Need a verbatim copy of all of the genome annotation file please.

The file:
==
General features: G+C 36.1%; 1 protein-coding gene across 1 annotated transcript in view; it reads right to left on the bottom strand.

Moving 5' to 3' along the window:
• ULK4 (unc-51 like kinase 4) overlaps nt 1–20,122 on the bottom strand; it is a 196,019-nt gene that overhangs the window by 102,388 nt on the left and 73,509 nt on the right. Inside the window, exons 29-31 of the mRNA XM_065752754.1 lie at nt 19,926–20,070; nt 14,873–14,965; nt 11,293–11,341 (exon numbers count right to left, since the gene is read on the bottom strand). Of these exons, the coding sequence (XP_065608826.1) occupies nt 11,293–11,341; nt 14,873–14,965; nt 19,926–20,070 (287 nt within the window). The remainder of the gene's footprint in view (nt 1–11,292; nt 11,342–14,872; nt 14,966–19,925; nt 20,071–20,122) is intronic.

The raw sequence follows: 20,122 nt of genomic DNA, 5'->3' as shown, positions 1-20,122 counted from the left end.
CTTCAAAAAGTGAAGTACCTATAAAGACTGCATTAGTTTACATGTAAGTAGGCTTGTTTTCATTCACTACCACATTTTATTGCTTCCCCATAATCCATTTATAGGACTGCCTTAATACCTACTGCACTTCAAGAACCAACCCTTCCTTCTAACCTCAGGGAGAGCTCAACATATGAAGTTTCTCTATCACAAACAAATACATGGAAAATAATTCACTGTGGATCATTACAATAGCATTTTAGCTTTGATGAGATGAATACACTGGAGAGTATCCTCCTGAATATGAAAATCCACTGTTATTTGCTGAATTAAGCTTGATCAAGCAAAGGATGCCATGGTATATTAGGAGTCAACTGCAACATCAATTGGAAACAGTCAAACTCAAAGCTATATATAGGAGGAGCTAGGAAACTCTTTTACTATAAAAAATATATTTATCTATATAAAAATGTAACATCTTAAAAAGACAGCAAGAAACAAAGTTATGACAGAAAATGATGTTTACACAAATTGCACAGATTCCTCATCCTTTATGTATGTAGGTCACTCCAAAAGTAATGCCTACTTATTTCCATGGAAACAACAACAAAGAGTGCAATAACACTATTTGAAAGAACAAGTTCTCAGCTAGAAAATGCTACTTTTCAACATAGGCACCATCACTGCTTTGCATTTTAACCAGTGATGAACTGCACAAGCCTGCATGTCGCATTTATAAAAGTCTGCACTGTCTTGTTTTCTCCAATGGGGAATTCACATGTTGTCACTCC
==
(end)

General features: G+C 36.1%; 1 protein-coding gene across 1 annotated transcript in view; it reads right to left on the bottom strand.

Moving 5' to 3' along the window:
• ULK4 (unc-51 like kinase 4) overlaps nt 1–20,122 on the bottom strand; it is a 196,019-nt gene that overhangs the window by 102,388 nt on the left and 73,509 nt on the right. Inside the window, exons 29-31 of the mRNA XM_065752754.1 lie at nt 19,926–20,070; nt 14,873–14,965; nt 11,293–11,341 (exon numbers count right to left, since the gene is read on the bottom strand). Of these exons, the coding sequence (XP_065608826.1) occupies nt 11,293–11,341; nt 14,873–14,965; nt 19,926–20,070 (287 nt within the window). The remainder of the gene's footprint in view (nt 1–11,292; nt 11,342–14,872; nt 14,966–19,925; nt 20,071–20,122) is intronic.

The raw sequence follows: 20,122 nt of genomic DNA, 5'->3' as shown, positions 1-20,122 counted from the left end.
CTTCAAAAAGTGAAGTACCTATAAAGACTGCATTAGTTTACATGTAAGTAGGCTTGTTTTCATTCACTACCACATTTTATTGCTTCCCCATAATCCATTTATAGGACTGCCTTAATACCTACTGCACTTCAAGAACCAACCCTTCCTTCTAACCTCAGGGAGAGCTCAACATATGAAGTTTCTCTATCACAAACAAATACATGGAAAATAATTCACTGTGGATCATTACAATAGCATTTTAGCTTTGATGAGATGAATACACTGGAGAGTATCCTCCTGAATATGAAAATCCACTGTTATTTGCTGAATTAAGCTTGATCAAGCAAAGGATGCCATGGTATATTAGGAGTCAACTGCAACATCAATTGGAAACAGTCAAACTCAAAGCTATATATAGGAGGAGCTAGGAAACTCTTTTACTATAAAAAATATATTTATCTATATAAAAATGTAACATCTTAAAAAGACAGCAAGAAACAAAGTTATGACAGAAAATGATGTTTACACAAATTGCACAGATTCCTCATCCTTTATGTATGTAGGTCACTCCAAAAGTAATGCCTACTTATTTCCATGGAAACAACAACAAAGAGTGCAATAACACTATTTGAAAGAACAAGTTCTCAGCTAGAAAATGCTACTTTTCAACATAGGCACCATCACTGCTTTGCATTTTAACCAGTGATGAACTGCACAAGCCTGCATGTCGCATTTATAAAAGTCTGCACTGTCTTGTTTTCTCCAATGGGGAATTCACATGTTGTCACTCC